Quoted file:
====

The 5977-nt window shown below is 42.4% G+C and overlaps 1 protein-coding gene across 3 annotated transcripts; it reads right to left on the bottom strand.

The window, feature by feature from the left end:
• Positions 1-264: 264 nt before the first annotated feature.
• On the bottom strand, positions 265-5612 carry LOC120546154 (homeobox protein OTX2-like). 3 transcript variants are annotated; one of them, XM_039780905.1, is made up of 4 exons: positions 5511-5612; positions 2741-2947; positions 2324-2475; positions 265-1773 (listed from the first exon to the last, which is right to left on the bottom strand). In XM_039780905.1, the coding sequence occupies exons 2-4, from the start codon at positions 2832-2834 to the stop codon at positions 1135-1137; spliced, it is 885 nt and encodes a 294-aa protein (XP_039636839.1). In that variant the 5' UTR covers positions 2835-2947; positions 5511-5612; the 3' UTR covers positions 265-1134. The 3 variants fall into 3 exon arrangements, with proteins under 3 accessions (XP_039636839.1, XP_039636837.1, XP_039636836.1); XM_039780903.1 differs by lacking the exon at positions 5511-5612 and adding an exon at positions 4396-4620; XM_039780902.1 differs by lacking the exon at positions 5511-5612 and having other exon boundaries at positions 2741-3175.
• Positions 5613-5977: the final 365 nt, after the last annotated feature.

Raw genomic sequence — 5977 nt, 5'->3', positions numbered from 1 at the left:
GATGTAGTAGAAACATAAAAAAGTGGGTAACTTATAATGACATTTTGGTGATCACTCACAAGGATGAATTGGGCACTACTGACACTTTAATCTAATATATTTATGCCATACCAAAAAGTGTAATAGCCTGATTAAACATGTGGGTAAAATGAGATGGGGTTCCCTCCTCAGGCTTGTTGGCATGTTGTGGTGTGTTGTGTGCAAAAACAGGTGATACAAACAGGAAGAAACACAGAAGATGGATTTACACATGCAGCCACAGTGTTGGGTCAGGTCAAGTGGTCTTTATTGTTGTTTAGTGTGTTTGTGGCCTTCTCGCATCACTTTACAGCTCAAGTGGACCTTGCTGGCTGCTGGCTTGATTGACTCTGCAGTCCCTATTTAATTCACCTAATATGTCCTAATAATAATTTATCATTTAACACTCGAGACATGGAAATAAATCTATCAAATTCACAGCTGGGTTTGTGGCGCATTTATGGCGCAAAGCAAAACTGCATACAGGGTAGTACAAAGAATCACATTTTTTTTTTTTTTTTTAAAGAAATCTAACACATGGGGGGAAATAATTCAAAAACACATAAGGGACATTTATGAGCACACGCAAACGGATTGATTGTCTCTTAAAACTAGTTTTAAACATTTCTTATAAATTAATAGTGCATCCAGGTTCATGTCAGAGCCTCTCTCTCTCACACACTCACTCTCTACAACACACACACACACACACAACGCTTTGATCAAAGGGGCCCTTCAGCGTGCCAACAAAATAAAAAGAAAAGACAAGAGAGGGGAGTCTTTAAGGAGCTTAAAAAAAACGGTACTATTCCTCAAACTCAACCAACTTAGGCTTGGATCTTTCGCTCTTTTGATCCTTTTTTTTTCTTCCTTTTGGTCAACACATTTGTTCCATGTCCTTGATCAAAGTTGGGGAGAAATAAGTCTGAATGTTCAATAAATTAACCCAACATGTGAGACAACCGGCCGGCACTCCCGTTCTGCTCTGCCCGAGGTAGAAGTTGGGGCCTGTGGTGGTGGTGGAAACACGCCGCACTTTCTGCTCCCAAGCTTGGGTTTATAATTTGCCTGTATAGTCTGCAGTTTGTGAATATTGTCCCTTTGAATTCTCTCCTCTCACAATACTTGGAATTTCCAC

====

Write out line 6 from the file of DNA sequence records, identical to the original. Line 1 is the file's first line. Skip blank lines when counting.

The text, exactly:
Raw genomic sequence — 5977 nt, 5'->3', positions numbered from 1 at the left: